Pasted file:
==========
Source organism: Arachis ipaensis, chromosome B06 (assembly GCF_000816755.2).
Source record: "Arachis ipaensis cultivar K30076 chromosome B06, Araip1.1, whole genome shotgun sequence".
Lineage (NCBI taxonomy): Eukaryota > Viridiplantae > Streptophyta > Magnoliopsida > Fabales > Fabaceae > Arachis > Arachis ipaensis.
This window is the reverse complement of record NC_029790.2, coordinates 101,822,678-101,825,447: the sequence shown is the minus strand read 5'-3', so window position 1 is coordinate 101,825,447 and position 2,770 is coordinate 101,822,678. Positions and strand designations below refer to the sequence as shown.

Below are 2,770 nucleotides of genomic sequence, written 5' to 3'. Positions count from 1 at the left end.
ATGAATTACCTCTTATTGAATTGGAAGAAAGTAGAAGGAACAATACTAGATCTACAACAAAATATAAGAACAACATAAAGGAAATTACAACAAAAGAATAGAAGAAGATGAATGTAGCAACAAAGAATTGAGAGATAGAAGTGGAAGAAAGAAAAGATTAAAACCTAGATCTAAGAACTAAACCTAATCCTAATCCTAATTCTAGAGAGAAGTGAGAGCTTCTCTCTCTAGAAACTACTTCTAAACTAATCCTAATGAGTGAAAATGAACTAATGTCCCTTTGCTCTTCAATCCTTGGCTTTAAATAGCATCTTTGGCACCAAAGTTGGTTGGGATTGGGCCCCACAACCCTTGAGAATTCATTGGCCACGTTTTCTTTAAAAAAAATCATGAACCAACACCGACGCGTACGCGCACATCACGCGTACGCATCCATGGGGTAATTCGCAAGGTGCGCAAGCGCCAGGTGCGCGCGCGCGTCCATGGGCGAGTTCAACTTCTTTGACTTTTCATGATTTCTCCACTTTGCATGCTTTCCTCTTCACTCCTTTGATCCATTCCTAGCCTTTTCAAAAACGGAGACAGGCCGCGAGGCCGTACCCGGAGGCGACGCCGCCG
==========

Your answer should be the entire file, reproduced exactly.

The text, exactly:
Source organism: Arachis ipaensis, chromosome B06 (assembly GCF_000816755.2).
Source record: "Arachis ipaensis cultivar K30076 chromosome B06, Araip1.1, whole genome shotgun sequence".
Lineage (NCBI taxonomy): Eukaryota > Viridiplantae > Streptophyta > Magnoliopsida > Fabales > Fabaceae > Arachis > Arachis ipaensis.
This window is the reverse complement of record NC_029790.2, coordinates 101,822,678-101,825,447: the sequence shown is the minus strand read 5'-3', so window position 1 is coordinate 101,825,447 and position 2,770 is coordinate 101,822,678. Positions and strand designations below refer to the sequence as shown.

Below are 2,770 nucleotides of genomic sequence, written 5' to 3'. Positions count from 1 at the left end.
ATGAATTACCTCTTATTGAATTGGAAGAAAGTAGAAGGAACAATACTAGATCTACAACAAAATATAAGAACAACATAAAGGAAATTACAACAAAAGAATAGAAGAAGATGAATGTAGCAACAAAGAATTGAGAGATAGAAGTGGAAGAAAGAAAAGATTAAAACCTAGATCTAAGAACTAAACCTAATCCTAATCCTAATTCTAGAGAGAAGTGAGAGCTTCTCTCTCTAGAAACTACTTCTAAACTAATCCTAATGAGTGAAAATGAACTAATGTCCCTTTGCTCTTCAATCCTTGGCTTTAAATAGCATCTTTGGCACCAAAGTTGGTTGGGATTGGGCCCCACAACCCTTGAGAATTCATTGGCCACGTTTTCTTTAAAAAAAATCATGAACCAACACCGACGCGTACGCGCACATCACGCGTACGCATCCATGGGGTAATTCGCAAGGTGCGCAAGCGCCAGGTGCGCGCGCGCGTCCATGGGCGAGTTCAACTTCTTTGACTTTTCATGATTTCTCCACTTTGCATGCTTTCCTCTTCACTCCTTTGATCCATTCCTAGCCTTTTCAAAAACGGAGACAGGCCGCGAGGCCGTACCCGGAGGCGACGCCGCCG